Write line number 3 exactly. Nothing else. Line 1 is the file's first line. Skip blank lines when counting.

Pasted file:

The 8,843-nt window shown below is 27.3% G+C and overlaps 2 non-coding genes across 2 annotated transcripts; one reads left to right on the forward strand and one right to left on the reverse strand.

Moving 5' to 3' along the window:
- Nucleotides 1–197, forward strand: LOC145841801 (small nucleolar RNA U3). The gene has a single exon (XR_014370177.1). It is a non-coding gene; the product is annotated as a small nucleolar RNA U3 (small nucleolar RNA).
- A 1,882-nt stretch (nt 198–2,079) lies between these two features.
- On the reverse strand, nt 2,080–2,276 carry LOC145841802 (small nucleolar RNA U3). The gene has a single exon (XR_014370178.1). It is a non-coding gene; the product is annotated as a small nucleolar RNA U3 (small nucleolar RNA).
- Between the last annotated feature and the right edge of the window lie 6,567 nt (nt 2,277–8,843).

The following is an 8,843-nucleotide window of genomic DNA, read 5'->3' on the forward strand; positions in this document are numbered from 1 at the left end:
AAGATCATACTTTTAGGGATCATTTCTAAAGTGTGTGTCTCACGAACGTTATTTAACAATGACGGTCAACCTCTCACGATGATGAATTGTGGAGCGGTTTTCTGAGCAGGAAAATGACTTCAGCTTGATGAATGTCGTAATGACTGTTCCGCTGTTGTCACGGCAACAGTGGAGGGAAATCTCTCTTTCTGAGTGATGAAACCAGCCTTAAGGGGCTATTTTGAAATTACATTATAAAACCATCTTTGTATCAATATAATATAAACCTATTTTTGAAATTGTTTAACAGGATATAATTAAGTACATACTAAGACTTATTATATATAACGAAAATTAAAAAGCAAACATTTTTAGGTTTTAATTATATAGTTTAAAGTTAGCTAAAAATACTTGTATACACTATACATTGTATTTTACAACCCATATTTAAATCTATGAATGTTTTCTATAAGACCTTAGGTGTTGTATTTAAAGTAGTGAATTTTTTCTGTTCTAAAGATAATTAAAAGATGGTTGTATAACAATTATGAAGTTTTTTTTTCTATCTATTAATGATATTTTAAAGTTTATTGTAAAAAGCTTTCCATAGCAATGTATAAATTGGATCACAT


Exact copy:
- Nucleotides 1–197, forward strand: LOC145841801 (small nucleolar RNA U3). The gene has a single exon (XR_014370177.1). It is a non-coding gene; the product is annotated as a small nucleolar RNA U3 (small nucleolar RNA).